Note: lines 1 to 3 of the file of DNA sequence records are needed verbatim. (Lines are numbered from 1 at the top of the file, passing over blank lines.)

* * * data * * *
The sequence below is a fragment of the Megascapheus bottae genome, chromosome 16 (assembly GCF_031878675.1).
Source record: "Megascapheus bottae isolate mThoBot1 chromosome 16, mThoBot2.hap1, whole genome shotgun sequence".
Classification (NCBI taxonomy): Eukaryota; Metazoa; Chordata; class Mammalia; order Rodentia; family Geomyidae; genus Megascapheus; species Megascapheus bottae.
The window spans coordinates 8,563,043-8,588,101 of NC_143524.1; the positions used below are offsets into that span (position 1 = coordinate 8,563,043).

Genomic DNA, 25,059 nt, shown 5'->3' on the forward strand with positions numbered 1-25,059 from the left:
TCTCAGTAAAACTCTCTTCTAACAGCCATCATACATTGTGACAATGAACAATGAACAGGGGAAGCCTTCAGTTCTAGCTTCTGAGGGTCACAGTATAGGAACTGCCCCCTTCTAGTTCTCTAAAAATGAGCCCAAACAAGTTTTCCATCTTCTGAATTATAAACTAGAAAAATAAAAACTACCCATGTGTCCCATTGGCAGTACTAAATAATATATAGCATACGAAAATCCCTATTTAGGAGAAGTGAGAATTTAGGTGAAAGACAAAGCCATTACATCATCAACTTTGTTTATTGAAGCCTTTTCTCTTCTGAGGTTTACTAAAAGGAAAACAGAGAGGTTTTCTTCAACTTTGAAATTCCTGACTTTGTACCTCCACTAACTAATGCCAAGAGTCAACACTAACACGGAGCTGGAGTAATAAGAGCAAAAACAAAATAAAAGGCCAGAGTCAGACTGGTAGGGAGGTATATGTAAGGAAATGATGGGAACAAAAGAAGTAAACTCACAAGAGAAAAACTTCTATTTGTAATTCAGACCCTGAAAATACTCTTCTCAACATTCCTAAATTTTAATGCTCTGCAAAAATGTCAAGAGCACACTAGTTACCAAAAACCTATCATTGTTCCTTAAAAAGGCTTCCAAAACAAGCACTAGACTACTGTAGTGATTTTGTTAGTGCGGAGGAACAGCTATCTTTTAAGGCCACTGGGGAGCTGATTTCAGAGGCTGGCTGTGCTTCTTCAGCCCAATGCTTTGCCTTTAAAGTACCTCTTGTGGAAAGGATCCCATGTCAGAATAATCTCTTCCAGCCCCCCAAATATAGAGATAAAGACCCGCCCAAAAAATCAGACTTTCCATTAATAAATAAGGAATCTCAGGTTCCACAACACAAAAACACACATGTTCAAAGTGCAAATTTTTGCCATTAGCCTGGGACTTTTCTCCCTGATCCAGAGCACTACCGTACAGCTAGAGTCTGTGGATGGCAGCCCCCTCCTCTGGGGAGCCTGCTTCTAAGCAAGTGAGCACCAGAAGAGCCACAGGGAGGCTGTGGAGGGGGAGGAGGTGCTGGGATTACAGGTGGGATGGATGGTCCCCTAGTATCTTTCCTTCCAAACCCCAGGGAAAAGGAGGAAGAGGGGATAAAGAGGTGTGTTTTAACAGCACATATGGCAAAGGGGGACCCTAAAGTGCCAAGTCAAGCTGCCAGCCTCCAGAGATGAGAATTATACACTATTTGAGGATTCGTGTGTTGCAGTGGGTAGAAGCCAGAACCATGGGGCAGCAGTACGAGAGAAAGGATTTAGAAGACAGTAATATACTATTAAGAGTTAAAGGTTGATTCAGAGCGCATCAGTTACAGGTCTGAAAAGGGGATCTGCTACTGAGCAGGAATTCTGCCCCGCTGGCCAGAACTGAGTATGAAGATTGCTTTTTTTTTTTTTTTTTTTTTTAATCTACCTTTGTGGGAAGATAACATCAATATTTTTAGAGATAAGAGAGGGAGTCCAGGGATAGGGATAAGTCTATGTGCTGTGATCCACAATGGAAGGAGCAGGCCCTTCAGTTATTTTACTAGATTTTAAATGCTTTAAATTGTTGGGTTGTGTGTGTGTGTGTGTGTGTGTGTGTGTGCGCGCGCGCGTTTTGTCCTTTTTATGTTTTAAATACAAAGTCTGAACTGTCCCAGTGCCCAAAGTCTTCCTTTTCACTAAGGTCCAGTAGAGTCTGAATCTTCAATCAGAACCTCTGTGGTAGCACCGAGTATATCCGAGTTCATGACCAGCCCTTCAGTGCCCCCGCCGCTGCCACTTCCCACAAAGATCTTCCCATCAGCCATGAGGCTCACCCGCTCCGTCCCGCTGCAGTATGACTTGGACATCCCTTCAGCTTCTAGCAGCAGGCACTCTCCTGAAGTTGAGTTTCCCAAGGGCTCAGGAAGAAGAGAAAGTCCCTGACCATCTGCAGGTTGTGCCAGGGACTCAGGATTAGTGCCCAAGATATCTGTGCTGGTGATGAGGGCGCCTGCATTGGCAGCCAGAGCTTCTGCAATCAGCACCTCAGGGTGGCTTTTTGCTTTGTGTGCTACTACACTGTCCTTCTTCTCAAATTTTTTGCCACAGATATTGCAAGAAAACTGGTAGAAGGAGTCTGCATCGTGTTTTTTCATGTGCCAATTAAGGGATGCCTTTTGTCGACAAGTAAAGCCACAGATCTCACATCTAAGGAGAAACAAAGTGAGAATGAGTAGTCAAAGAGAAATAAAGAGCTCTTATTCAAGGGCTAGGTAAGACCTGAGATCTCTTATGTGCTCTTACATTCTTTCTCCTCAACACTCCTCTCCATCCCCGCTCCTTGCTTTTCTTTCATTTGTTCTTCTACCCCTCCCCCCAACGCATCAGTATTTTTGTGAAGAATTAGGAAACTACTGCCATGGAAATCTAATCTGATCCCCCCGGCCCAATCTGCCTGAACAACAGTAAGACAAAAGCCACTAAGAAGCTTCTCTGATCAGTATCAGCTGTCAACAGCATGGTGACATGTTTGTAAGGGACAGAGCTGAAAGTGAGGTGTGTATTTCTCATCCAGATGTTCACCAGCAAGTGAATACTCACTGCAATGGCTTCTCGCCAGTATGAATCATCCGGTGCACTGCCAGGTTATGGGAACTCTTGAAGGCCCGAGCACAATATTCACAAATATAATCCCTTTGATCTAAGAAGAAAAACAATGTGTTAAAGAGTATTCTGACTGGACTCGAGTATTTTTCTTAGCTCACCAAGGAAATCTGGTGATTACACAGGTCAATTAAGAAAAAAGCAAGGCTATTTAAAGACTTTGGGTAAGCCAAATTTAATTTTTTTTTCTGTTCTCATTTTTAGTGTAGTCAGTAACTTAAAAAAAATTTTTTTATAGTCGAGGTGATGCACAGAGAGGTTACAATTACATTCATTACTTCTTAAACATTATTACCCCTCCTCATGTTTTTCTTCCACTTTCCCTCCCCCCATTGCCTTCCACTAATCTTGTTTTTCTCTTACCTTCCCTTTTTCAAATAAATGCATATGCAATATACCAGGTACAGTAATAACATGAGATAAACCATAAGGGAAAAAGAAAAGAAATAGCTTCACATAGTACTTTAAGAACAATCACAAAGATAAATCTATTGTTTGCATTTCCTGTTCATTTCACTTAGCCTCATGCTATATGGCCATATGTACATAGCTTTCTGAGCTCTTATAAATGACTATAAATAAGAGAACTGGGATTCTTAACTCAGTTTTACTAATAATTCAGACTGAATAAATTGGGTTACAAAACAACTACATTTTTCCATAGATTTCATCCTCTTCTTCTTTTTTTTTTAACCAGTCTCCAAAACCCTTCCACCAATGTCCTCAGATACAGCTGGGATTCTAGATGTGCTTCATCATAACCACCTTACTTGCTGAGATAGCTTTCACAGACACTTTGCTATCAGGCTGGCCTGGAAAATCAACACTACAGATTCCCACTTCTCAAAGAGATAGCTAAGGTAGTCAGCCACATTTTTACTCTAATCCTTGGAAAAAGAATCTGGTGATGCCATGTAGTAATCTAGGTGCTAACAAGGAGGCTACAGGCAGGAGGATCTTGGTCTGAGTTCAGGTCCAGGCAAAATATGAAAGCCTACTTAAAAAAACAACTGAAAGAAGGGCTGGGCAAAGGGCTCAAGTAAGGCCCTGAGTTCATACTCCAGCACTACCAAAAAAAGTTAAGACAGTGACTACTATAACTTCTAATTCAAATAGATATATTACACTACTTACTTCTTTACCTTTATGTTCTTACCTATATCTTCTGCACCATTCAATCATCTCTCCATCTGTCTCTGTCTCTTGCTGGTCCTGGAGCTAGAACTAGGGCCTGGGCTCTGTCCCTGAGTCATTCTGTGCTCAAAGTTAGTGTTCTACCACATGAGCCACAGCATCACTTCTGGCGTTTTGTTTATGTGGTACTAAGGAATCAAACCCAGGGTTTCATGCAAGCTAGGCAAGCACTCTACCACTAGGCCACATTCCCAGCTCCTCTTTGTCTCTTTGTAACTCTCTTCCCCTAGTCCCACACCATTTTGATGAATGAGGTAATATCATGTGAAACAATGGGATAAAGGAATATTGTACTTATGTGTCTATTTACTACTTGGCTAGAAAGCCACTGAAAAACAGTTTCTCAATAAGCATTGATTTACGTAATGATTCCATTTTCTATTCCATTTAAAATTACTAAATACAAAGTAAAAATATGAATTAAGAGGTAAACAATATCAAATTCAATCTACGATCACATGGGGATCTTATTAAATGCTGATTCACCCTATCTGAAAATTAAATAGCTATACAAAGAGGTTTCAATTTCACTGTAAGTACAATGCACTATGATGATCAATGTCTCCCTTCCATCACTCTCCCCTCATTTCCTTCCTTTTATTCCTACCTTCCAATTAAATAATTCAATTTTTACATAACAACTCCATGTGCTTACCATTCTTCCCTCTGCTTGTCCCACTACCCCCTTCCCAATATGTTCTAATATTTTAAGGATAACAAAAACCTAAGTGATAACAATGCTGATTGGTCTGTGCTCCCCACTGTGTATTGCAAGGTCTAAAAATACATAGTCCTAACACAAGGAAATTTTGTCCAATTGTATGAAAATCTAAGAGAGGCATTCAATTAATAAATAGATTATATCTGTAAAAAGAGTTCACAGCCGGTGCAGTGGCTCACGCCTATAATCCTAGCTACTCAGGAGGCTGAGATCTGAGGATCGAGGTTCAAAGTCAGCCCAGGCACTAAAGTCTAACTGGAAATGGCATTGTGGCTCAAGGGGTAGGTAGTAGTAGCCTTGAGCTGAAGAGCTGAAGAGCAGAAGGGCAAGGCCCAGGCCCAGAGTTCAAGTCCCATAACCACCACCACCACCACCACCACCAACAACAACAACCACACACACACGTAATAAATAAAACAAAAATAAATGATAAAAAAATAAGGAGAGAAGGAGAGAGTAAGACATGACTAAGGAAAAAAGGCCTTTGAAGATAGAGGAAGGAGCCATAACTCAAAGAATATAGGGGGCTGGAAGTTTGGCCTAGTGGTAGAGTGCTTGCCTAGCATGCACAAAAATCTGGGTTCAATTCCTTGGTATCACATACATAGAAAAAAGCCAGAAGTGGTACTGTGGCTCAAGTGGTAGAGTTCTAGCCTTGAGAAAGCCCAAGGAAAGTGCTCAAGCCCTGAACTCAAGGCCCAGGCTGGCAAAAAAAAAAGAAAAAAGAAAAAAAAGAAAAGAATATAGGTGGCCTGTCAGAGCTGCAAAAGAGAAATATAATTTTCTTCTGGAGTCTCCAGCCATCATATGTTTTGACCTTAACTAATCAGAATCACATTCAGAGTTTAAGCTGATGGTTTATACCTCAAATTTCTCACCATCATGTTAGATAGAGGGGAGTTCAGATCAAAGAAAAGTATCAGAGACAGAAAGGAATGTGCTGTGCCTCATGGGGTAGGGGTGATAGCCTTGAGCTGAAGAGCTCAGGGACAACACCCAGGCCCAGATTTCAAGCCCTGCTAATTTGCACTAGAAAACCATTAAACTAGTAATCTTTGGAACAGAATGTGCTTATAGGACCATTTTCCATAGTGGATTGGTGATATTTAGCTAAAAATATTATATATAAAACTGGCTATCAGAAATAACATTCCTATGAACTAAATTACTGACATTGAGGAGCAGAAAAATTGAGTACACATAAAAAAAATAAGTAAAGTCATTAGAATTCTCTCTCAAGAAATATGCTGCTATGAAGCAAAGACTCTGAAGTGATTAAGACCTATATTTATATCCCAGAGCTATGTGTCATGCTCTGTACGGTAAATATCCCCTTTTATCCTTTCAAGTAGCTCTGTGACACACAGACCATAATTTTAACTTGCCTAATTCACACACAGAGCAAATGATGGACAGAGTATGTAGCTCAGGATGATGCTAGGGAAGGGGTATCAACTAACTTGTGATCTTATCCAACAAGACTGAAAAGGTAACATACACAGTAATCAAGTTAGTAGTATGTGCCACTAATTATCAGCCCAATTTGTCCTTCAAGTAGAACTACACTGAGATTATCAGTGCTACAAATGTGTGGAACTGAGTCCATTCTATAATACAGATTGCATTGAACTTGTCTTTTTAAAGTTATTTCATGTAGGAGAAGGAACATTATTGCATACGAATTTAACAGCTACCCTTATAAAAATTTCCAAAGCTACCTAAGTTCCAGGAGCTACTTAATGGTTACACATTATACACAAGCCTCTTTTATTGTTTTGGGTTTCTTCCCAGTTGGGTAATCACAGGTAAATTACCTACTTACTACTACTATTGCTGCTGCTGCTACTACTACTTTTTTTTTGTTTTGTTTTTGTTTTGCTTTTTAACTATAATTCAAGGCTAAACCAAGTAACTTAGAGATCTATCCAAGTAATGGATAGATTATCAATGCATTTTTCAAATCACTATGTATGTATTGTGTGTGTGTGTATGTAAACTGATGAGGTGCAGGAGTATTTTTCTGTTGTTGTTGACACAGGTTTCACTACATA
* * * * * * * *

The sequence below is a fragment of the Megascapheus bottae genome, chromosome 16 (assembly GCF_031878675.1).
Source record: "Megascapheus bottae isolate mThoBot1 chromosome 16, mThoBot2.hap1, whole genome shotgun sequence".
Classification (NCBI taxonomy): Eukaryota; Metazoa; Chordata; class Mammalia; order Rodentia; family Geomyidae; genus Megascapheus; species Megascapheus bottae.